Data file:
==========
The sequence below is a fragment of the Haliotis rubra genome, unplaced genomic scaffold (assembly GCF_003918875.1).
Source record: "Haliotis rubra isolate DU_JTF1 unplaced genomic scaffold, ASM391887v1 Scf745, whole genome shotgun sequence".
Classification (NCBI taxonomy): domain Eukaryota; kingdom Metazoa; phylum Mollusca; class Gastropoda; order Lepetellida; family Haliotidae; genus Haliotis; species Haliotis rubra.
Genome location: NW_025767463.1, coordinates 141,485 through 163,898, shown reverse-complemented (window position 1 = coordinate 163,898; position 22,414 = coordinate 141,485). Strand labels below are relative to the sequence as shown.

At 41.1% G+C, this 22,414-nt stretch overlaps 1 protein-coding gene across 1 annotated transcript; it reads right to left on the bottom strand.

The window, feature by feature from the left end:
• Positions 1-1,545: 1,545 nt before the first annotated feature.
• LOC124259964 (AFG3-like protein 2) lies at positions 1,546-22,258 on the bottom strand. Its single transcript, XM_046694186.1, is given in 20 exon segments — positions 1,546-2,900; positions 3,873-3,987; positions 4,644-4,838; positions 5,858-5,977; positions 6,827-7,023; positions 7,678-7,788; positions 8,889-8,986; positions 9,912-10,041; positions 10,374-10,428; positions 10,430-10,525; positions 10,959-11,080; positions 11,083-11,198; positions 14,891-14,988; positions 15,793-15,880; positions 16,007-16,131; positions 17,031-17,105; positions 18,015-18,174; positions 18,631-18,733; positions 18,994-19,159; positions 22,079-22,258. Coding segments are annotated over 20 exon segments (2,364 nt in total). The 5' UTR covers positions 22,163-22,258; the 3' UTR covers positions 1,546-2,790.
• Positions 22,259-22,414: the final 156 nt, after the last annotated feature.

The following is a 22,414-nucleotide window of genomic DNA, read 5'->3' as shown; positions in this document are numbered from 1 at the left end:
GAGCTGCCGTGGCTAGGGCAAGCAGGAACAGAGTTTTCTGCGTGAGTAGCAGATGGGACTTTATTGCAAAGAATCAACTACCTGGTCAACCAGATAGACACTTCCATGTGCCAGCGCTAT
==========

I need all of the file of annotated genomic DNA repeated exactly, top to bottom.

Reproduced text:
The sequence below is a fragment of the Haliotis rubra genome, unplaced genomic scaffold (assembly GCF_003918875.1).
Source record: "Haliotis rubra isolate DU_JTF1 unplaced genomic scaffold, ASM391887v1 Scf745, whole genome shotgun sequence".
Classification (NCBI taxonomy): domain Eukaryota; kingdom Metazoa; phylum Mollusca; class Gastropoda; order Lepetellida; family Haliotidae; genus Haliotis; species Haliotis rubra.
Genome location: NW_025767463.1, coordinates 141,485 through 163,898, shown reverse-complemented (window position 1 = coordinate 163,898; position 22,414 = coordinate 141,485). Strand labels below are relative to the sequence as shown.

At 41.1% G+C, this 22,414-nt stretch overlaps 1 protein-coding gene across 1 annotated transcript; it reads right to left on the bottom strand.

The window, feature by feature from the left end:
• Positions 1-1,545: 1,545 nt before the first annotated feature.
• LOC124259964 (AFG3-like protein 2) lies at positions 1,546-22,258 on the bottom strand. Its single transcript, XM_046694186.1, is given in 20 exon segments — positions 1,546-2,900; positions 3,873-3,987; positions 4,644-4,838; positions 5,858-5,977; positions 6,827-7,023; positions 7,678-7,788; positions 8,889-8,986; positions 9,912-10,041; positions 10,374-10,428; positions 10,430-10,525; positions 10,959-11,080; positions 11,083-11,198; positions 14,891-14,988; positions 15,793-15,880; positions 16,007-16,131; positions 17,031-17,105; positions 18,015-18,174; positions 18,631-18,733; positions 18,994-19,159; positions 22,079-22,258. Coding segments are annotated over 20 exon segments (2,364 nt in total). The 5' UTR covers positions 22,163-22,258; the 3' UTR covers positions 1,546-2,790.
• Positions 22,259-22,414: the final 156 nt, after the last annotated feature.

The following is a 22,414-nucleotide window of genomic DNA, read 5'->3' as shown; positions in this document are numbered from 1 at the left end:
GAGCTGCCGTGGCTAGGGCAAGCAGGAACAGAGTTTTCTGCGTGAGTAGCAGATGGGACTTTATTGCAAAGAATCAACTACCTGGTCAACCAGATAGACACTTCCATGTGCCAGCGCTAT